Georgia GOP candidate to quarantine days before runoff election
Sen. David Perdue (R-Ga.) announced Thursday that he will quarantine after being exposed to someone infected with COVID-19, taking him off the campaign trail just days before his crucial Senate runoff.
Perdue’s team said in a statement that the senator was informed Thursday that he had been in contact with someone on the campaign who tested positive for the coronavirus. While Perdue and his wife tested negative for COVID-19 Thursday, they will still quarantine based on guidelines from the Centers for Disease Control and Prevention (CDC) and their doctor’s recommendation.
“The Senator and his wife have been tested regularly throughout the campaign, and the team will continue to follow CDC guidelines. Further information will be provided when available,” the campaign said in a statement.
The campaign did not say in its statement how long Perdue and his wife will be quarantining and did not immediately respond to a request for comment from The Hill.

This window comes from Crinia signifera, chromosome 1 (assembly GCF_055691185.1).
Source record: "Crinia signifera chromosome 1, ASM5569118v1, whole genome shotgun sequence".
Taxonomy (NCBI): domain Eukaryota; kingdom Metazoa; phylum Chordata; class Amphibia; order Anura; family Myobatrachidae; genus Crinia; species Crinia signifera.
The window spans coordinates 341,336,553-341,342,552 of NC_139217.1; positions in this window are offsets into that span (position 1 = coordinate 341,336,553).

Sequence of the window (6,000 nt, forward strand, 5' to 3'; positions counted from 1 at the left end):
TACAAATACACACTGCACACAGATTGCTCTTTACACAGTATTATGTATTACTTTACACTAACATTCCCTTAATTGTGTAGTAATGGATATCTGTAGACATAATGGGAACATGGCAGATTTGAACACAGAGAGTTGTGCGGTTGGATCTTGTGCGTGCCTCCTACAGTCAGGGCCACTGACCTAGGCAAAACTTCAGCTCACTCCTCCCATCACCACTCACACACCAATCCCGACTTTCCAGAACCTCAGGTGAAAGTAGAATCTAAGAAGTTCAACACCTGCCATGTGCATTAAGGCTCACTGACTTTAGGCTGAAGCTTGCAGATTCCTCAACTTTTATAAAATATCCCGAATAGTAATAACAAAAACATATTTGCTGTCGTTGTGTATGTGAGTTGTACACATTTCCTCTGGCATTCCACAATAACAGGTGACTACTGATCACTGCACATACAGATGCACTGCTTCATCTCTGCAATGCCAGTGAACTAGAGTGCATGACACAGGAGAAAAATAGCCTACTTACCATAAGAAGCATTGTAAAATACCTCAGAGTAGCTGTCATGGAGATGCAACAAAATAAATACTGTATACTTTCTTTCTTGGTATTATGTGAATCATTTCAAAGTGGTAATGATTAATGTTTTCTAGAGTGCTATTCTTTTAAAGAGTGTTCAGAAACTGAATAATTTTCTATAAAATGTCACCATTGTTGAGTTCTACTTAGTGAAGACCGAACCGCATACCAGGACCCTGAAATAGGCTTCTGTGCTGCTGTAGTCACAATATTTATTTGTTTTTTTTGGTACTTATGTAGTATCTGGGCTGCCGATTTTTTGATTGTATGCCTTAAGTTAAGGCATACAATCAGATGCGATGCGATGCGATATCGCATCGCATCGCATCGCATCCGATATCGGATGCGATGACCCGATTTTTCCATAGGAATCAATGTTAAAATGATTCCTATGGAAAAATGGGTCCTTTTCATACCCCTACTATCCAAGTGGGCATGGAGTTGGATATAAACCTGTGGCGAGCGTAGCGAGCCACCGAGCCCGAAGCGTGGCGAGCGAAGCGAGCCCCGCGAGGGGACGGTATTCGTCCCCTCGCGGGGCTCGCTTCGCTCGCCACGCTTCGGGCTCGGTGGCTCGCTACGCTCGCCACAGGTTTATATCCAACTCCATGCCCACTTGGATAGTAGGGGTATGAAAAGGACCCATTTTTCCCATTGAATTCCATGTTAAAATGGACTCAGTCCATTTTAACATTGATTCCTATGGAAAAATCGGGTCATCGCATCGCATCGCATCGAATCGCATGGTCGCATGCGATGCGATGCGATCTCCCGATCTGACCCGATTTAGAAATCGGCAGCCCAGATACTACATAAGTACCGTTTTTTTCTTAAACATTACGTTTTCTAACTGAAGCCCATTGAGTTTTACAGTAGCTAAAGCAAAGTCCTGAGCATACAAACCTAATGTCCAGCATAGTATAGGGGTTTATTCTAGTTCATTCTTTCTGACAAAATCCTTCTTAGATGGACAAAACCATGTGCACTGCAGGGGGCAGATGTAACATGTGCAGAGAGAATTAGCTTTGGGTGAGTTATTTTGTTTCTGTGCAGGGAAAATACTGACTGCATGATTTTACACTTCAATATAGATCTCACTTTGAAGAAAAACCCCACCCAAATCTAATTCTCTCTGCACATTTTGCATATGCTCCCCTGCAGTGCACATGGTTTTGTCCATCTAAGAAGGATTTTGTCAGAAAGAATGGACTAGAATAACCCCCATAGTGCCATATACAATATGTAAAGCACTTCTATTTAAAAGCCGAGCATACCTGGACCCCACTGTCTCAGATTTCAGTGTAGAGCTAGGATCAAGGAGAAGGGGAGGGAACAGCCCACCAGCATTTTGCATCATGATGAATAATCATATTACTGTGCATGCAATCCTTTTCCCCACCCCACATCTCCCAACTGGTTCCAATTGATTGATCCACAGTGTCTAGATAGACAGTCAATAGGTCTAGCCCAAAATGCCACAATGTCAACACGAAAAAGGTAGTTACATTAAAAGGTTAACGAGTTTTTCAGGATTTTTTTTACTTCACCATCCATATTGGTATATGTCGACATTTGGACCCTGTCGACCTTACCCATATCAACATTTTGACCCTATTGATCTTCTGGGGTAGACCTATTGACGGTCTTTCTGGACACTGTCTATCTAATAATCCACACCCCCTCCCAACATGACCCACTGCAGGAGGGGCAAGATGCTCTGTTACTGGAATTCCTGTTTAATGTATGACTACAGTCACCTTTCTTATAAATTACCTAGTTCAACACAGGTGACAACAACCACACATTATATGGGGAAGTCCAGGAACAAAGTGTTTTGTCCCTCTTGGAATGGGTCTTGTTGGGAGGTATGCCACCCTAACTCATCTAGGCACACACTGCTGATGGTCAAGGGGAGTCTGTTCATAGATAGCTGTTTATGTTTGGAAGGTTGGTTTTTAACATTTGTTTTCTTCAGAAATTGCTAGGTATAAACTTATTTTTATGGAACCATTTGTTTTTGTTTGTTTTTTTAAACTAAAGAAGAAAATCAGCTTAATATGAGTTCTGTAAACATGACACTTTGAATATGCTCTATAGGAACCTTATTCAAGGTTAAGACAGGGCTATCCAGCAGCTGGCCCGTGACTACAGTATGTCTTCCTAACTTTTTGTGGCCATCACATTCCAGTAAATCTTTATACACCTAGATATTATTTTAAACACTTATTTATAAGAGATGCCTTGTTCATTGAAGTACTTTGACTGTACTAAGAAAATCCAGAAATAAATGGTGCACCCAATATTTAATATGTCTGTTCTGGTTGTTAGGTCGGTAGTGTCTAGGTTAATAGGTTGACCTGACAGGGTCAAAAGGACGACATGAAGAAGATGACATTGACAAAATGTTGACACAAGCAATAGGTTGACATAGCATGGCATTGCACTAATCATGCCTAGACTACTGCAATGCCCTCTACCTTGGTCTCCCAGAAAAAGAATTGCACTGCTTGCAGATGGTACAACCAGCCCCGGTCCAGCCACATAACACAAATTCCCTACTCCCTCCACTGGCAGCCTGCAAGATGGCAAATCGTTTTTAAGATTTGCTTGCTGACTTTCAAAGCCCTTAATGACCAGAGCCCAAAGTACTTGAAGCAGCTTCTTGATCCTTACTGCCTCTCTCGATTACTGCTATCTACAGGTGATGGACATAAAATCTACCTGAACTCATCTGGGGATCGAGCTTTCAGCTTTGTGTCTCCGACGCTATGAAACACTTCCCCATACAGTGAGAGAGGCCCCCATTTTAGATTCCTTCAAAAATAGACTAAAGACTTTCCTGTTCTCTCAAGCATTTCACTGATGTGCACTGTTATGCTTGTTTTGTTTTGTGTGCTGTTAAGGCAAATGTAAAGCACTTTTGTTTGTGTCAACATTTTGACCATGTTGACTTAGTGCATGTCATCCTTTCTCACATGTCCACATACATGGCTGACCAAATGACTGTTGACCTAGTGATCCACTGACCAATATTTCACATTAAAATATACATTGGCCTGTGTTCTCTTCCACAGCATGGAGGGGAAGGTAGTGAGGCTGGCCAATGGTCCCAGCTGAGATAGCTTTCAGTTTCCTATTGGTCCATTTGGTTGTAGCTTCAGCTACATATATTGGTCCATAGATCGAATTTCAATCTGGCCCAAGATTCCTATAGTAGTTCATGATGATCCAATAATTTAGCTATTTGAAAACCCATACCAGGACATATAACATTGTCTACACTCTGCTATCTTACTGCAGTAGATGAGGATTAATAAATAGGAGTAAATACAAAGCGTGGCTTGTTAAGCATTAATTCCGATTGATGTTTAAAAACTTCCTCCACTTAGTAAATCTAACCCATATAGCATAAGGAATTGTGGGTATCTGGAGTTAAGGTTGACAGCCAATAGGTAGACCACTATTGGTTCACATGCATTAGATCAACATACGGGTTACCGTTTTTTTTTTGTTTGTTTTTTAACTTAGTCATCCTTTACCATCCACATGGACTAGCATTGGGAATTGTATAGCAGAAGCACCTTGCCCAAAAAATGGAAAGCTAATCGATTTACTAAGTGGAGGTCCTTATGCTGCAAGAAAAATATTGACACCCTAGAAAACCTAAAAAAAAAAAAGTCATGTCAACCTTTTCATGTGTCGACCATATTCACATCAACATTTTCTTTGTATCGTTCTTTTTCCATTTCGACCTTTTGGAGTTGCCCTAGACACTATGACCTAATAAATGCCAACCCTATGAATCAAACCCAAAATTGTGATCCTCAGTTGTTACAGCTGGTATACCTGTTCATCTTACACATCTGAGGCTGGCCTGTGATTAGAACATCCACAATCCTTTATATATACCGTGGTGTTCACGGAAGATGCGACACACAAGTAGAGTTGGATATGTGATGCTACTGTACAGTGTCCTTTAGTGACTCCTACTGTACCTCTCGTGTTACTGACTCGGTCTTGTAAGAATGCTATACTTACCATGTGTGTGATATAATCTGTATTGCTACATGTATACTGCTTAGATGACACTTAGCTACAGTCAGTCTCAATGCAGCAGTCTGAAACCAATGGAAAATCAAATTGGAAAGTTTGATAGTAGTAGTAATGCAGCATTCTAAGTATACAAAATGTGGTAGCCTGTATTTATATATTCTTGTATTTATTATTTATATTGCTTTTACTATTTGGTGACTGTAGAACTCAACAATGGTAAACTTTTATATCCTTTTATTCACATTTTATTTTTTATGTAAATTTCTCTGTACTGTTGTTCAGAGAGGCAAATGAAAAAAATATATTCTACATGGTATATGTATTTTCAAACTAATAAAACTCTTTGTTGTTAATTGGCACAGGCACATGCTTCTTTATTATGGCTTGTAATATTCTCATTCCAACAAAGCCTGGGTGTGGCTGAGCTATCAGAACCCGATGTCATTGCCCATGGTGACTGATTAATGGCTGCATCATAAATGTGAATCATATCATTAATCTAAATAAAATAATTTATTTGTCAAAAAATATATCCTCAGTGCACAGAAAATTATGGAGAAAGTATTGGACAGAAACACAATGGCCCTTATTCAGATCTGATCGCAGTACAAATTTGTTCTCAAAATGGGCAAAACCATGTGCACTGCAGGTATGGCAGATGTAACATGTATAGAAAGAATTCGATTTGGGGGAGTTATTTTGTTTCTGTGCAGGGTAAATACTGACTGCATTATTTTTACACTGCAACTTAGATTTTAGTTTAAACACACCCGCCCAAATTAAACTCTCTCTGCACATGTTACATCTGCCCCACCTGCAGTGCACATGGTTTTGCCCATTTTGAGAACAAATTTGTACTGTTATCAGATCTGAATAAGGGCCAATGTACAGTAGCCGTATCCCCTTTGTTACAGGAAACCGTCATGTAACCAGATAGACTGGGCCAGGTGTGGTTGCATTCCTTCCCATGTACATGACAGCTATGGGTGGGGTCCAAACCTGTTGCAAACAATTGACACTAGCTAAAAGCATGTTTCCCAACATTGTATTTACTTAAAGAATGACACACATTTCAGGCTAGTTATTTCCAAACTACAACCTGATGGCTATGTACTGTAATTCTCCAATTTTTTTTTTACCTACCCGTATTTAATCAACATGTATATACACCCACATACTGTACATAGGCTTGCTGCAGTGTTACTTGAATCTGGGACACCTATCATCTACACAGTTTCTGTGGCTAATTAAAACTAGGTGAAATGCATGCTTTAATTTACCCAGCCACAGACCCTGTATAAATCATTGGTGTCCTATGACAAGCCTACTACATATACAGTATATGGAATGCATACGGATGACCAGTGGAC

The news comes a day after Perdue attended a campaign event at a brewery in Dalton, Ga. While Perdue was seen wearing a mask, many in attendance at the event were not wearing face coverings.
Perdue’s quarantine could not come at a worse time for his campaign. The Georgia senator will face voters on Tuesday in one of the Peach State’s two Senate runoffs that will determine which party controls the Senate, and he has been holding events across the state to gin up support in the leadup to Jan. 5.
Perdue is being challenged by investigative journalist Jon Ossoff, and Sen. Kelly Loeffler (R), who was appointed to her seat last December, is running against the Rev. Raphael Warnock.
A spokesperson for Loeffler, who has at times held events with Perdue, did not immediately respond to a request for comment from The Hill. Given the sharp political divide in the state, it’s widely believed that Perdue and Loeffler’s fates are tied together and it’s unlikely the same party won’t win both races.
Early voting ends Thursday evening, with Democrats appearing to have an edge in the massive turnout thus far and Republicans banking on their base to show up on election day to offset that gap.
The two races have been the focus of national scrutiny and hundreds of millions of dollars of spending given their role in determining which party will control the next Senate. The GOP currently has a 50-48 edge starting next year, but Democrats would control the chamber if they win both races, with Vice President-elect Kamala Harris being able to cast tie-breaking votes.
In a sign of how critical the parties view the races, Harris will campaign in Georgia on Sunday, and President-elect Joe Biden and President Trump will both rally in the state Monday, the day before the runoffs.
Updated at 3:51 p.m.